Those looking to source superior meat should visit a small farm. Dave Heafner of Da-Le Ranch explains, “For the most part local protein farmers should allow the chef to view some of the animals. Some bio-security issues prevent visits at all sites, but the proof is in the raising.” Dave points out, “There are farms that sell many animals but don’t allow any visitors to their facility. Don’t know if that’s good or not, but we are pretty open.”
Da-Le Ranch in Lake Elsinore in owned and operated by husband and wife duo Dave Heafner and Leslie Pesic. The two reinvented themselves as farmers after leaving other careers. Dave tends to the business side, sourcing and transporting young animals, meat and feed, along with some actual farm chores and Leslie is the primary animal care giver. At Da-Le, the animals are grass and pasture fed with fresh veggies and fruits. “They’re tasty because they’re raised with love, care and respect. We even slaughter in a humane manner,” Dave says. The animals are hormone, steroid and antibiotic free, making for meat with notably better flavor.
USDA processing of meats is required for restaurants Dave notes. Farms that skip this step and sell custom processed beef, lamb, goat and pork are flouting the law. “Both the restaurant and farmer can get in trouble with the Health Department, Dept of Agriculture and USDA.” The only exceptions are animals raised for personal use. “You raise a hog and have it prepared for your family to eat or game legally taken in the wild for your own personal consumption,” are examples that are allowed.
Dave explained some of the USDA requirements and procedures. “To help insure public safety regarding meat, there are myriad regulations pertaining to every facet of processing, from slaughter to preparation, through to delivery to the consumer.” In California the USDA is responsible for and regularly inspects the slaughterhouse, transportation, cut and wrap, food prep kitchend, restaurants and catered event sites.
The USDA approved slaughterhouses in southern California usually specialize in a single animal. Transportation to and from the facilities must also be in USDA approved refrigerated vans and transport bins to ensure the integrity of the process.
“Animals are not often cut and wrapped where slaughtered. After transport to the USDA cut and wrap facility, whole animals are broken down to smaller packages for sale to the customer under the watchful eye of USDA inspectors.” Dave continues, “The process can take from several days to a month. For example, I have a hog slaughtered, and it is generally cut within a couple days, depending on the facility’s work schedule, which I try to plan delivery around.”
USDA inspected facilities prepare many cuts, from sausages to bacon, hams and mixed meats and monitor restaurants through the Health Department. “They are also required for mixing meat with ANYTHING. For example, there is a USDA facility that inspects the small microwave burritos that one can buy at any convenience store.”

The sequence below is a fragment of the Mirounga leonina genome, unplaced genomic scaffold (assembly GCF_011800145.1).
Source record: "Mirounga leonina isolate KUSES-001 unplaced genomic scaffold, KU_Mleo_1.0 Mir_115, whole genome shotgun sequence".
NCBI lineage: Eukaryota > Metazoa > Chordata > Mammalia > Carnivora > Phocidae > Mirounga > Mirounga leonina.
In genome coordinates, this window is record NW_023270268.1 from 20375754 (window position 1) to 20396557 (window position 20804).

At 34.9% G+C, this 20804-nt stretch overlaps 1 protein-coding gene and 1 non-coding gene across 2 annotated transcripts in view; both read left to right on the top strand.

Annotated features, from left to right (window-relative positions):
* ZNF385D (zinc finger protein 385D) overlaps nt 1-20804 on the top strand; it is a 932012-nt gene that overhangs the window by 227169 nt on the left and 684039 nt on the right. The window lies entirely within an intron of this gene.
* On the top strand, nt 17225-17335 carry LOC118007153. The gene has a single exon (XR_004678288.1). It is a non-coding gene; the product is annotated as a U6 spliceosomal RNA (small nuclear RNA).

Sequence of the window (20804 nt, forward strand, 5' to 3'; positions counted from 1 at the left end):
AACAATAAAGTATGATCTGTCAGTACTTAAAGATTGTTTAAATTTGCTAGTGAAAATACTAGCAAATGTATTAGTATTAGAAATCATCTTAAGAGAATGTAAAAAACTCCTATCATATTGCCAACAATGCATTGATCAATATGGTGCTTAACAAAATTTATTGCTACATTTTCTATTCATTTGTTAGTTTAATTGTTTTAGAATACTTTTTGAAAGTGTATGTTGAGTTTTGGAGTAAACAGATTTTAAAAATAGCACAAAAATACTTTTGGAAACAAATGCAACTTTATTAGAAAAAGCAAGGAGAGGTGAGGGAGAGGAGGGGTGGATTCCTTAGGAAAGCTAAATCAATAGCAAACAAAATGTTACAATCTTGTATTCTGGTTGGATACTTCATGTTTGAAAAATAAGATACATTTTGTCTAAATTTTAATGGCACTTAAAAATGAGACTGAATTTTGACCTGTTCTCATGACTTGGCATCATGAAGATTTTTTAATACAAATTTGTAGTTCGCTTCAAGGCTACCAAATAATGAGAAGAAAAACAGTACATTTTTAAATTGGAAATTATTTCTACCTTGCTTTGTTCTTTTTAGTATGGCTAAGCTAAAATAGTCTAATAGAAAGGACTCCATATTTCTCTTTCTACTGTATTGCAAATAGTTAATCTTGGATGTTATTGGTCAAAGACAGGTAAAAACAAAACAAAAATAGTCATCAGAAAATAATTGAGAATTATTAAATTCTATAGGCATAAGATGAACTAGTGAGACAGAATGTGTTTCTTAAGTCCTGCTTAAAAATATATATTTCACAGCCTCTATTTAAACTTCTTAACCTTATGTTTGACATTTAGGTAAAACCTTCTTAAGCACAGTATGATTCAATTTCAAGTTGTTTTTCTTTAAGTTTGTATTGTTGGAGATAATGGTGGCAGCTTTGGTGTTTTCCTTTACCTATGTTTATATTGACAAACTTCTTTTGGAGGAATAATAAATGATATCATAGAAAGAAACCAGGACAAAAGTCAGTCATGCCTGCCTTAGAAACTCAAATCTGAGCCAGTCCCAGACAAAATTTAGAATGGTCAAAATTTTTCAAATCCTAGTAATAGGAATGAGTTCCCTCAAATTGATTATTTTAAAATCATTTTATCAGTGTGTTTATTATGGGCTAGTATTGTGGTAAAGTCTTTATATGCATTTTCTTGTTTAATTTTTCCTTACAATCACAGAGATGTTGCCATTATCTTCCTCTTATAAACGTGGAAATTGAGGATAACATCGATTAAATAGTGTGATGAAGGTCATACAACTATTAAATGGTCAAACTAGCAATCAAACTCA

Dave cites a few of the regulations he’s directly observed. “It’s mandated that every batch of ground beef go through an e-coli lab test.” When a company decides to make sausage the recipe must be approved, a process taking about a year. A single ingredient modification, say switching thyme for cilantro requires a newly written HAACP plan written by a registered spec writer and sent through an expeditor to the USDA and that one ingredient change will take six months.
“The regulations are designed to keep the meat industry absolutely safe and protect the public,” concludes Dave.
Meats are generally available year round at Da-Le Ranch. “We raise in nine locations spread around central and southern California, so we don’t run out or lose an entire flock as we’ve had happen from unforeseen weather and predators.”
Animals are inspected carefully to determine the appropriate time for slaughter. At large-scale factory farms, pigs weigh 240 pounds at six months, but at Da-Le Ranch they need twice that time to make weight. “Ours take about a year to grow to size due to the running around in their arena, pasture and foraging,” Dave says. “Chickens are another example. Our birds are ready for market at about 12 to 14 weeks, not six to eight like some processors.”
Their meat is popular among chefs and they have a steady customer base who purchase at various farmers’ markets in places such as SoCo (Costa Mesa), Newport Beach and Escondido. Dave notes demand for lamb is growing with consumers. Whole ducks along with livers and fat sell well for pate and French fries. Pork, beef, rabbit, chicken and eggs from chickens, geese and duck make the grade with chefs and farmers market customers. “We only have so much of each item. Customers are happy to wait or make another choice if we are out of their first one,” he says. Farmer Dave recommends parts of the animals that customers might not try on their own. “Many have learned and had exciting cooking experiences with jowl, belly and shanks,” he notes. Chefs and home cooks are also rendering fat for cooking.
If your kitchen is supplied by Da-Le Ranch, you and your guests will taste it. Better product makes a difference and an impression, so meet your meat. Farming is not for the faint of heart or body. You can take a free tour at Da- Le Ranch and experience a day in the life of a farmer. You’ll muck pens, feed and water animals and clear weeds among other tasks. Learn how the meat you serve is cared for and see the work and dedication it takes to get it from the farm to your kitchen.